image of the Timeline Timeline: A timeline covers 120 years of history and is divided into three thematic sections: Deerfield History, North American History, and World History. It is further divided into six time periods: 1600 - 1620 | 1621 - 1640 | 1641 - 1660 | 1661 - 1680 | 1681 - 1700 | 1701 - 1720.

image of lesson page from Teachers GuideTeachers' Guide: The Teachers' Guide is divided into two sections: Getting Started (this page), which briefly describes the content and special features of the 1704 site; and Thematic Lessons, which suggest themes and activities for the classroom. The lessons, which cover a range of topics and help students personalize their study of the people involved in the raid, serve as examples of different ways you can use the 1704 website with students. Because the text of the site is written at an adult level, most of the lessons are best used with upper elementary through high school students. At the end of each lesson is a list of resources for further information. We encourage teachers to incorporate their own resources as well.

image of a Glossary definitionGlossary: Glossary entries are available throughout the website from links embedded in the content of the website, as well as from a Glossary link on each page. Many of these glossary terms were written by Native advisors and have accompanying audio pronunciations. The Glossary is divided into alphabetical sections for easier access to specific terms.

image of Resources pageBibliography & Webography Citations: The bibliography and webography reflect sources (some unpublished original research is included) used to write the content of the website, as well as useful website information.

Site Map: A page that contains links to all the pages in this site organized by thematic section.

an illustration by Francis BackIllustrations & Paintings: PVMA commissioned Francis Back, a well-known Canadian illustrator to illustrate many of the scenes and character portraits that provide the core of this website. We commissioned Frank Gregory, a local artist, to illustrate four of the New Communities scenes. In addition to these original works, we have illustrated character narratives and explanations with images from PVMA's Memorial Hall Museum collection, as well as images from US, Canadian, French, English, and Italian institutions.


Introduction | Website Contents | Website Features | top of page

Website Features

The website uses a variety of interactive features that permit storytelling in small, understandable, compelling segments, supported by fuller context, thereby capturing the casual learner's attention, but also providing a rich context to satisfy the deeper interests of more motivated learners. While the casual viewer can merely browse an historic scene to learn about this event and the conflicting views surrounding it, the more motivated viewer can dig visitor. The visitor takes charge of the learning—textually, visually, and interactively. Click each website feature to learn more about it.

Historic Scenes Rollovers
Historic Scene Perspective Tabs
Audio Links in Glossary
Magic Lens for Transcriptions
Zoom for Artifacts
How To Use This Page


image of rollover featureHistoric Scenes Features: Whenever multiple cultures are depicted in an historic scene illustration, rolling your cursor over the illustration highlights artifacts and people specific to each culture. As your cursor rolls over an item, a short description of it displays below the illustration. When the text includes "Click figure/object for more," you can link to additional information about the item.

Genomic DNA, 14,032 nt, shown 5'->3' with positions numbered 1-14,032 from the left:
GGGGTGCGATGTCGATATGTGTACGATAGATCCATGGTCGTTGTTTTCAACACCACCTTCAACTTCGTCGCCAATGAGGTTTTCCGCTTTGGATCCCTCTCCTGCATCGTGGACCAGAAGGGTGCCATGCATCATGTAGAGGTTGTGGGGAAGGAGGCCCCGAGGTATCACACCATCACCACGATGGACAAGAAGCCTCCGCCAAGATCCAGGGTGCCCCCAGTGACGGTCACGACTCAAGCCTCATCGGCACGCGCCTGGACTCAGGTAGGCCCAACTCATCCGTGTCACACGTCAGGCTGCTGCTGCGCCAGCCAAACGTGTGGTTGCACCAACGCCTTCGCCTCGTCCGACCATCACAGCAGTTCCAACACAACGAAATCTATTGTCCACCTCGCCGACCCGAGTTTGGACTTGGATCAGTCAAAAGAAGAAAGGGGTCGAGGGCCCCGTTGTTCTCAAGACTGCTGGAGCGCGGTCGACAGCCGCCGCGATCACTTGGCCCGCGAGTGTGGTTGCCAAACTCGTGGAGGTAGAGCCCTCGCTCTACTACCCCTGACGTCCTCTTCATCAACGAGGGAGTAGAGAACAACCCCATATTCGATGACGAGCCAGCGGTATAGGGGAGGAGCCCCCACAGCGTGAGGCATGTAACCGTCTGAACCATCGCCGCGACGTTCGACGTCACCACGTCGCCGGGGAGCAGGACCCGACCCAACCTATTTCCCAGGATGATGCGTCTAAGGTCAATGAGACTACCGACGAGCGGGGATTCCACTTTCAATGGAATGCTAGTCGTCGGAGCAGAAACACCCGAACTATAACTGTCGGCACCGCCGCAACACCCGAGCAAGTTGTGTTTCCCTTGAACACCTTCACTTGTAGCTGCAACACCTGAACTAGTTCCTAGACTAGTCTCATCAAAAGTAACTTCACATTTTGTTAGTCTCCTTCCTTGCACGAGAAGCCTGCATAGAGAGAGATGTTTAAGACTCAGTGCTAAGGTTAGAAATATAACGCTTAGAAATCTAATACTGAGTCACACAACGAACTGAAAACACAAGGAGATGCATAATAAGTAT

image of spotlight feature image of hotspots image of hotspot button image of enlarge button

"spotlight" feature

"Show all hotspots"

"Show all hotspots"

"Show large version of picture" button

As you click each perspective tab, the objects or figures for that culture highlight and the rest of the illustration dims; we call this feature "spotlighting." The "Show all hotspots" feature displays all links in the illustration in yellow when you click the "Show all hotspots" button. When you click the "Show large version of picture" button, the illustration enlarges, but without the rollovers.

image of Related to This Scene menuYou can click the RELATED TO THIS SCENE menus beneath the illustration to display a list for each of the categories: PEOPLE, ARTIFACTS, EXPLANATIONS, MAPS. Clicking an item in the list, links you to that item.

image of Perspectives TabsHistoric Scene Perspective Tabs: When a historic scene is a shared scene, that is, when it represents more than one culture, tabs to the right of the scene display each culture's perspective on the event depicted. For example, for the historic scene "Attack," all five cultures are represented. However, for the historic scene "Assault on Peskeompskut," only the English and Wôbanaki tabs are active because only the English and Wôbanaki are present.

There are two exceptions to this design. For the first two historic scenes—Lifeways and New Communities—rather than the tabbed approach, each Lifeway or New Community focuses on just one culture, and therefore no tabs are displayed.

image of audio iconAudio Links in Glossary
: This icon signals that the glossary term includes an audio pronunciation, as well as a definition. To hear the pronunciation, just click the icon.

image of Magic Lens featureMagic Lens for Transcriptions
: A "magic lens" feature allows you to move a virtual lens over an historic manuscript to reveal a transcription. You can also size the lens.

Zoom iconZoom for Artifacts: A zoom feature permits you to select both a zoom level and a view size to for examination of artifact details.

How To Use This Page iconHow To Use This Page: For each historic scene, a help page (?) link located directly under the bottom left corner of the illustration links to a page which describes the features (e.g., rollovers, menus, tabs, etc.) of the historic scene page.

Introduction | Website Contents | Website Features